AUTM Newsbrief
April 21, 2011

University patents and our forgotten entrepreneurs
Blogging Innovation
One of the original intentions of the Bayh-Dole Act of 1980 was to make federally-funded U.S. university research more readily available to small businesses. It worked. Today, three decades later, universities do a brisk business licensing patents to small, technology-based businesses. Each year, roughly half of the patent licenses that universities sign are to small technology-based firms managed by regional entrepreneurs. More

The newly engaged university
The Australian
The commercialization strategy of university engagement with business is withering on the vine, and novel kinds of connection are emerging. These involve new forms of collaboration and require new types of skills. The old strategy of intellectual property protection, licensing and company spinoffs was always based on the false premise that it would lead to substantial new income flows. With its restrictions on knowledge movement and prohibitive bureaucracy, it alienated collaborators in business and universities, and its supporting infrastructure invariably cost more than it delivered.More

GOP legislators want universities to report on stem cell use
Detroit Free Press
Some Republican lawmakers want to know exactly how Michigan's research universities are using stem cells. They want the universities to report how many human embryos they have and how many stem cell lines they have created using them. The measure was tucked into the higher education funding bill passed along a party-line vote in a higher education subcommittee. The same method was tried last year to get the measure passed, but it failed.More

From 'reset' to technology transfer
Inside Higher Education
A major foreign policy goal of the Obama administration has been to "reset" U.S.-Russian relations, building ties between the two nations at all levels. Several Russian university presidents said that the closer relationship was helping them build much closer ties to American higher education, with a focus on expanding research collaboration and embracing something close to an American style of technology transfer — a relatively new development for Russia.More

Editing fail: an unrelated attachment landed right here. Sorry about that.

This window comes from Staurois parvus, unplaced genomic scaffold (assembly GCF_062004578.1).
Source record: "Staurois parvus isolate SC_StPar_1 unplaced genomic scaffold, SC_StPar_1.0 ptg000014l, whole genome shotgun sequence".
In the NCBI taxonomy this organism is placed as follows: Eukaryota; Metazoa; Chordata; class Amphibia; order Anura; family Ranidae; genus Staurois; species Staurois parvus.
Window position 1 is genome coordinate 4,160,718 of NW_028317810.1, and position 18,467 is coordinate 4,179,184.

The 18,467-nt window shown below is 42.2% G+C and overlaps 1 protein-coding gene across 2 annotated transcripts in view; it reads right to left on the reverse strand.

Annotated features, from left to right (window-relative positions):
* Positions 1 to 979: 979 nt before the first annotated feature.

Scientists teleport light
ABC Science
Researchers from Australia and Japan have successfully teleported wave packets of light, potentially revolutionizing quantum communications and computing. The team, led by researchers at the University of Tokyo, say this is the first ever teleportation, or transfer, of a particular complex set of quantum information from one point to another. They say it will make possible high-speed, high-fidelity transmission of large volumes of information, such as quantum encryption keys, via communications networks. The research appears today in the journal Science.More

Send in the robots to pick the ripest fruit
Robotics researchers at Israel's Ben-Gurion University have received a $1.3 million grant to develop intelligent sensing and manipulation algorithms for robots that can zone in on the highest value crops to pick. The project is part of "cRops" (Clever Robots for Crops), a European Union Seventh Framework program. cRops will develop the scientific know-how and several prototype systems to harvest greenhouse peppers, orchard fruits and premium wine grapes.More

Energy bags under the sea to be tested to store offshore wind
An innovative new way to store wind power has been invented by researchers at United Kingdom's University of Nottingham. Literally in inflatable bags under the ocean. A university spinoff, NIMROD Energy Ltd, has been launched by Professor Seamus Garvey, based on the research. More

Autodesk fires up green materials design tool
Software company Autodesk has launched a new system that it claims will make it far easier for designers to work out the environmental impact of their products before they go into production. The United States firm has created the Eco Materials Adviser in partnership with Granta, a United Kingdom spinoff from Cambridge University that has developed a database of design and environmental information on different materials, ranging from tensile strength to carbon footprint and the amount of water needed for its production.More

Solar power without solar cells: A hidden magnetic effect of light could make it possible
The researchers found a way to make an "optical battery," said Stephen Rand, a professor in the departments of Electrical Engineering and Computer Science, Physics and Applied Physics. In the process, they overturned a century-old tenet of physics. "You could stare at the equations of motion all day and you will not see this possibility. We've all been taught that this doesn't happen," said Rand, an author of a paper on the work published in the Journal of Applied Physics.More